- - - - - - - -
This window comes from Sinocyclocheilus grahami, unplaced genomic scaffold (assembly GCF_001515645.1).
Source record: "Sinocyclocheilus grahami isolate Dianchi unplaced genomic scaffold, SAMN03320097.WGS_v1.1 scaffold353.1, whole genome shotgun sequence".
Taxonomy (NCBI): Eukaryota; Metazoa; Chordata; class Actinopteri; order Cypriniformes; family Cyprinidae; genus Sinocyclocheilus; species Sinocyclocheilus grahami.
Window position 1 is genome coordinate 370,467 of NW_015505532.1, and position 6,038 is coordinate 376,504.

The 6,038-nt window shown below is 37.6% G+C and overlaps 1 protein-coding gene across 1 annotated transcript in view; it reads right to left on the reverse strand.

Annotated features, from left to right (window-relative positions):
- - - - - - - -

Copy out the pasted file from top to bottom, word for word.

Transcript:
This window comes from Sinocyclocheilus grahami, unplaced genomic scaffold (assembly GCF_001515645.1).
Source record: "Sinocyclocheilus grahami isolate Dianchi unplaced genomic scaffold, SAMN03320097.WGS_v1.1 scaffold353.1, whole genome shotgun sequence".
Taxonomy (NCBI): Eukaryota; Metazoa; Chordata; class Actinopteri; order Cypriniformes; family Cyprinidae; genus Sinocyclocheilus; species Sinocyclocheilus grahami.
Window position 1 is genome coordinate 370,467 of NW_015505532.1, and position 6,038 is coordinate 376,504.

The 6,038-nt window shown below is 37.6% G+C and overlaps 1 protein-coding gene across 1 annotated transcript in view; it reads right to left on the reverse strand.

Annotated features, from left to right (window-relative positions):